in development, general, University of Oxford

Cultures of Knowledge

Cultures of Knowledge – an intellectual geography of the seventeenth-century republic of letters – similar to electronic enlightment (Sue will be working on the CoK project).

About: letters of thinkers/leaders of the time. Who said what to who: correspondence network. The letters can be in fragments, sent to multiple persons, maybe books, diaries, etc. (Think about what else can be added to the “buket”, digitization we might hold)


Idea to have a timeline of a person:

  • events on calendar
  • where they are
  • who they are talking to


Things/ideas that could be done:

  • framework
  • object model
  • system online ideally people being able to edit (check TEI markup)
  • standalone that help people to digitize then upload the manuscripts
  • have political map that could be overlayered to show the movements at the time (enhancement)

(check The European Library)


Cultures of Knowledge: An Intellectual Geography of the Seventeenth-Century Republic of Letters



Part I.  Introduction and overview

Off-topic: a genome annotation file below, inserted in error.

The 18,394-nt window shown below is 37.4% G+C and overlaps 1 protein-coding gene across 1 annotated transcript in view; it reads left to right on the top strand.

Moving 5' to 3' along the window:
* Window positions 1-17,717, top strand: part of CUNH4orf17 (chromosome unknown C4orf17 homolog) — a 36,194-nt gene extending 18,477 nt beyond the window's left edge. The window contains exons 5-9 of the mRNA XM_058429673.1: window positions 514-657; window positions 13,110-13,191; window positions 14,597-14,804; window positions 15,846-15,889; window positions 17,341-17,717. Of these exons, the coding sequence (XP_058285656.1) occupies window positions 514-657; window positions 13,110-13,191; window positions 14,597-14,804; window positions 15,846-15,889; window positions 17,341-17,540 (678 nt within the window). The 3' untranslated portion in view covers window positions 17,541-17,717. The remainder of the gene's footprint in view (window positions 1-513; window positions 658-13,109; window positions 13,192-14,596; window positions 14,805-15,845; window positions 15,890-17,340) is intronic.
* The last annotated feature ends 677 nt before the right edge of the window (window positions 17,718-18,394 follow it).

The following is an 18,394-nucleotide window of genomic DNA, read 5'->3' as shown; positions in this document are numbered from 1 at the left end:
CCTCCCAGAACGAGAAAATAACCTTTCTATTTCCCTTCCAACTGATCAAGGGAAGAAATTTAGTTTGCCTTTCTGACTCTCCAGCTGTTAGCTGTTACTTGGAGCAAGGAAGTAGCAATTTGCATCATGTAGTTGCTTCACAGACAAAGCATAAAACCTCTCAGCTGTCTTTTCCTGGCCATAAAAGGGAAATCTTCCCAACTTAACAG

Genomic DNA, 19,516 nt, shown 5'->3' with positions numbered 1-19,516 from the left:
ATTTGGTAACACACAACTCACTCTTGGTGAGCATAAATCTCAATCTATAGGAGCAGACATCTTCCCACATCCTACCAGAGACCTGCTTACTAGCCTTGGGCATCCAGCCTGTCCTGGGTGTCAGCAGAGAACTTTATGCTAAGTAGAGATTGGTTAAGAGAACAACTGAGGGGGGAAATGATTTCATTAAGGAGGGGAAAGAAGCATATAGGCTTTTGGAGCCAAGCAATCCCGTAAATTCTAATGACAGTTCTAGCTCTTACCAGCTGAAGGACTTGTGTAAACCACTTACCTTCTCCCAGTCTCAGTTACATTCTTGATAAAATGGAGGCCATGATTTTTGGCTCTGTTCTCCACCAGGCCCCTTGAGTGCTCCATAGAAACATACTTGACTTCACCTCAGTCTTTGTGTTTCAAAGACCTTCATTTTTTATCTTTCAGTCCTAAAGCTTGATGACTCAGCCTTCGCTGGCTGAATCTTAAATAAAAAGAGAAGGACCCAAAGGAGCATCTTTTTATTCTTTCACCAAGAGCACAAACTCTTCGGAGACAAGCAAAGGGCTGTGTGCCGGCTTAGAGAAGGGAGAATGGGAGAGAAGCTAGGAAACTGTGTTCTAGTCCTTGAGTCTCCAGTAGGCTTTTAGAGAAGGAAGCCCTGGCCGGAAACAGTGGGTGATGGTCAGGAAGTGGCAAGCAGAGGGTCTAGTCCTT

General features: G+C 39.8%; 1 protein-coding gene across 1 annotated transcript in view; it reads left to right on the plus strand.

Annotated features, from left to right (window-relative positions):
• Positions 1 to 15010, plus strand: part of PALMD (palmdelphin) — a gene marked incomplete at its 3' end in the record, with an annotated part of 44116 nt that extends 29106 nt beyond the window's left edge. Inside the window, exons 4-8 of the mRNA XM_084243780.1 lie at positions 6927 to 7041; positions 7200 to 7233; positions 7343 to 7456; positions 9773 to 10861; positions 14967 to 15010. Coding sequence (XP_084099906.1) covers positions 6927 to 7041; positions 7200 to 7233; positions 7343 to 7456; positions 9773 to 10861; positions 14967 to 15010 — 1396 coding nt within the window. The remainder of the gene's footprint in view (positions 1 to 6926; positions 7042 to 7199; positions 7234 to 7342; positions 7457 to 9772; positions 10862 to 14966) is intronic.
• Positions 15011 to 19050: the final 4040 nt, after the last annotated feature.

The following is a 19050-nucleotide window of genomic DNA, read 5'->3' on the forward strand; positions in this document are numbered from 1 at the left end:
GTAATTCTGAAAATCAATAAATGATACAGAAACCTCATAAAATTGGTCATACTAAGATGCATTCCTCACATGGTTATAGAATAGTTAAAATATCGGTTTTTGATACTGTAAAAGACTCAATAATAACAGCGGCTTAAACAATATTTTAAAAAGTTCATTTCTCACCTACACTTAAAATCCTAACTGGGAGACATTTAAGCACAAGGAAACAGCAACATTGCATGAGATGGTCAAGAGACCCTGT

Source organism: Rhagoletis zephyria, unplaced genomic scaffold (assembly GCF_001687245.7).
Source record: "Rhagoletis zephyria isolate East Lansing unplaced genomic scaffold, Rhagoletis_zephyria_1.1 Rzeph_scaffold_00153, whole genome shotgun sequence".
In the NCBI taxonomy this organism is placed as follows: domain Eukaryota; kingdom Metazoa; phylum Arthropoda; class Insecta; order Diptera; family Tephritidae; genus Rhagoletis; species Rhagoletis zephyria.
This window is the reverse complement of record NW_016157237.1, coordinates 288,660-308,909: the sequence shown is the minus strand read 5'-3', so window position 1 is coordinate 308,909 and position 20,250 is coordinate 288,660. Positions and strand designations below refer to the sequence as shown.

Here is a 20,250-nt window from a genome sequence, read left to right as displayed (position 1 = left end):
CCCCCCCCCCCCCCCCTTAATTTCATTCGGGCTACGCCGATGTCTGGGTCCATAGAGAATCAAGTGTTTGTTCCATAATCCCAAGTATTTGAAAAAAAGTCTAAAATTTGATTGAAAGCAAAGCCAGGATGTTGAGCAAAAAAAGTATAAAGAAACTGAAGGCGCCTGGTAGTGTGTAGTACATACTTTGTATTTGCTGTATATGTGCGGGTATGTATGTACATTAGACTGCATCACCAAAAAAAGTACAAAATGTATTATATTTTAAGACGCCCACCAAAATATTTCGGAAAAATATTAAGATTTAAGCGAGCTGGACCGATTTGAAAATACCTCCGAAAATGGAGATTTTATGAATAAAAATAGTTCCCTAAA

I.1  Disciplinary context: a fruitful crisis of identity
I.2  Institutional context: an interdisciplinary opportunity
I.3  Research focus: correspondence networks
I.4  The local dimension: exploring and preserving Oxford’s resources
I.5  The international dimension: networking resources elsewhere
I.6  Digital infrastructure: publication, dissemination, coordination and further collection
I.7  Local and international meetings: refining analytical frameworks

Part II.  Research projects

Preamble: Justification (a) of calendars, (b) of editions

Part II.A: Exploring, developing, preserving and publishing Bodleian resources
II.1  Digitization of existing Bodleian catalogue of 17th-century ms correspondence
II.2  Calendar and edition of the correspondence of John Aubrey (1626-1697)
II.3  Calendar and edition of the correspondence of John Wallis (1616-1703)
II.4  Calendar the correspondence of Martin Lister (1639-1712)
II.5  Opportunities for future development

Part II.B: Linking and developing resources elsewhere
II.6  Calendar of correspondence in the papers of Samuel Hartlib (c.1600-1662)
II.7  Calendar and digital archive of the letters of Jan Amos Comenius (1592-1670)

Part II.C: Pooling resources in Oxford and elsewhere
II.8  Nucleus of a union catalogue of seventeenth-century intellectual correspondence
II.9  Opportunities for future development

Part III.  Scholarly meetings

III.1  Annual Seminar (2009, 2010, 2011)
III.2  Workshops and conference on ‘Intellectual Networks’ (2009-10)
III.3  Conference on ‘Intellectual Geography’ (2011)
III.4  Conference on ‘Cultures of Knowledge’ (2012)

Part IV.  Digital infrastructure

IV.1  Overall architecture
IV.2  Catalogue storage
IV.3  Data entry / editing tools
IV.4  Data import
IV.5  Website
IV.6  Technical support staff
IV.7  Physical infrastructure

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